UK unveils sweeping changes to AML regime

Corporate corruption and terrorist finance targeted in wide-ranging Home Office action plan

In what have been described as the most significant changes to the UK’s anti-money-laundering (AML) regime in more than a decade, new powers have been proposed for regulators and enforcers working to tackle the movement of illegal funds.

Unveiled on 21 April, the government’s Action Plan for anti-money laundering and counter-terrorist finance sets out a range of measures to improve the effectiveness of official responses to suspicious activity.

Key measures proposed by the Home Office under the plan have major implications for corporations in both the non-financial and financial sectors.

In particular, watchdogs would be granted new administrative powers to designate a corporate entity “of money-laundering concern”, and require that entity’s business partners in regulated sectors to take “special measures” when dealing with it.

The plan also calls for a fundamental reform of the UK’s suspicious-activities reporting regime, which currently requires regulated, corporate players to flag up any suspected money-laundering patterns to the National Crime Agency (NCA).

Under the revised regime, private- and public-sector resources for addressing suspect transactions would be improved to include enhanced information sharing between companies and officials.

Meanwhile, the NCA will receive a clutch of new powers, such as the ability to issue Unexplained Wealth Orders (UWOs) to individuals suspected of money laundering, requiring them to fully disclose their financial arrangements.

That will be supported by a forfeiture power that the NCA can exercise if an order’s recipient proves unresponsive, or if the Agency concludes that the answers provided are unsatisfactory.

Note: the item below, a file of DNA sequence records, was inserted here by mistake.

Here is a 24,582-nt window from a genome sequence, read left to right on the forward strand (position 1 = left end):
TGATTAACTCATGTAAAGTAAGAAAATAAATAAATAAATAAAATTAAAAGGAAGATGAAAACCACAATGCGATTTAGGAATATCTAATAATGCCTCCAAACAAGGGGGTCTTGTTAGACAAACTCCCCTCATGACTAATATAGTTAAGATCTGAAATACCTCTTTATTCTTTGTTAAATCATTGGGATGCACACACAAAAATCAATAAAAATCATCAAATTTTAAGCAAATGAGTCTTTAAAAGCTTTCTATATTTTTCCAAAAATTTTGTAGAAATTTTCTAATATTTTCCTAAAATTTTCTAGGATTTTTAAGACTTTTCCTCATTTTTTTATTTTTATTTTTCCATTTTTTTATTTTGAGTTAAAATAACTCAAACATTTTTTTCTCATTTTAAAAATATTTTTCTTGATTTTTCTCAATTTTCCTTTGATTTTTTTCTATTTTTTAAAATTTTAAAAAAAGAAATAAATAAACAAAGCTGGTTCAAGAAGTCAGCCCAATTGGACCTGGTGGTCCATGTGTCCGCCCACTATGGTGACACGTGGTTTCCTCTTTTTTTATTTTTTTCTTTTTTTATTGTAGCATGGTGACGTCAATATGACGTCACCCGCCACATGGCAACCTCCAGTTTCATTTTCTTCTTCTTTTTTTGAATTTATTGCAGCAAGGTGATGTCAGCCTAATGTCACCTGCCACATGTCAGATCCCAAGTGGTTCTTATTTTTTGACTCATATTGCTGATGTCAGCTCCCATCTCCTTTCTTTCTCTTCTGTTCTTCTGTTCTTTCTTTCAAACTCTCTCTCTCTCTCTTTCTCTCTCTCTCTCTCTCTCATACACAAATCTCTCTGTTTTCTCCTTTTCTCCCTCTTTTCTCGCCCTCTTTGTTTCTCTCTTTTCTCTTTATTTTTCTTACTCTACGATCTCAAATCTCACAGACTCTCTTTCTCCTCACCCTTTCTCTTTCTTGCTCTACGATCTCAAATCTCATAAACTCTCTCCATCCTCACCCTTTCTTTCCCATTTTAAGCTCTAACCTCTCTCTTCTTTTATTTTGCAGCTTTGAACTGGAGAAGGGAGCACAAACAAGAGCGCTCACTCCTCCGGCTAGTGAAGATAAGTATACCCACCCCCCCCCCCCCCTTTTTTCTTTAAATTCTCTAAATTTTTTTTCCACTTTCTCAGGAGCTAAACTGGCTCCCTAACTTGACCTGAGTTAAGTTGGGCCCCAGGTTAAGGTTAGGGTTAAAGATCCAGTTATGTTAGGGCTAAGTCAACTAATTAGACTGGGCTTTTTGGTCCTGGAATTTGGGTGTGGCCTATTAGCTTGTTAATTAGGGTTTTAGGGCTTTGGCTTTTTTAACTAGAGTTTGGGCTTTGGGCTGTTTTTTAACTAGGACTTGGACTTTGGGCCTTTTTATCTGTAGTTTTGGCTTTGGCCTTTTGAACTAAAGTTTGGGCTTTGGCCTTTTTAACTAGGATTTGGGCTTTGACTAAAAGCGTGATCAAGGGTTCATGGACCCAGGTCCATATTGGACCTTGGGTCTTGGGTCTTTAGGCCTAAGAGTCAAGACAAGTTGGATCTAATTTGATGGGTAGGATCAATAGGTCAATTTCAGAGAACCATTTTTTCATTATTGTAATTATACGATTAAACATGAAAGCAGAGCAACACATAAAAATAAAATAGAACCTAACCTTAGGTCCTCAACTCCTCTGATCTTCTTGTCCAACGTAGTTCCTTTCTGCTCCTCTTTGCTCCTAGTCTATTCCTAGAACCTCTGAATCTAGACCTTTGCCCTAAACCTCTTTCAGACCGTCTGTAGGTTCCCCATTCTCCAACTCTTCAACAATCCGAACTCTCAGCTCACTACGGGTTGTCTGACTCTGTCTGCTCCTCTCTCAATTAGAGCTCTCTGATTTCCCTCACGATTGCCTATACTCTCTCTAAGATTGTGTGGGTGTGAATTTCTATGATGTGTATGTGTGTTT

A further measure – an illicit-enrichment offence, targeted at public-sector executives who have sudden and inexplicable increases in their financial assets – chimes with the US Foreign Corrupt Practices Act, which penalises corporate bribery of overseas officials, although the new AML measure has a UK focus.

The plan’s primary objective is to highlight and root out finance networks that are responsible for funding terrorism – but the secondary aim is to ensure that corporate corruption in a more general sense has no place to hide.

Home secretary Theresa May said: “Britain’s world-leading financial system is at risk of being undermined by money laundering, illicit finance and the funding of terrorism.

“The laundering of proceeds of crime through UK institutions is not only a financial crime, it fuels political instability around the world, supports terrorists and extremism, and poses a direct and immediate threat to our domestic security and our overseas interests.”

She added: “This action plan sends a clear message that we will not tolerate this type of activity. We will forge a new partnership with industry to improve suspicious activity reporting, deliver deeper information sharing and take joint action on enforcement.

“And we will act vigorously against the criminals and terrorists responsible, to protect the security and prosperity of our citizens, and safeguard the integrity of Britain’s financial economy.”

The plans are now subject to a public consultation, which closes on 2 June.

Find full details of the consultation here.

Click here for the full action plan.

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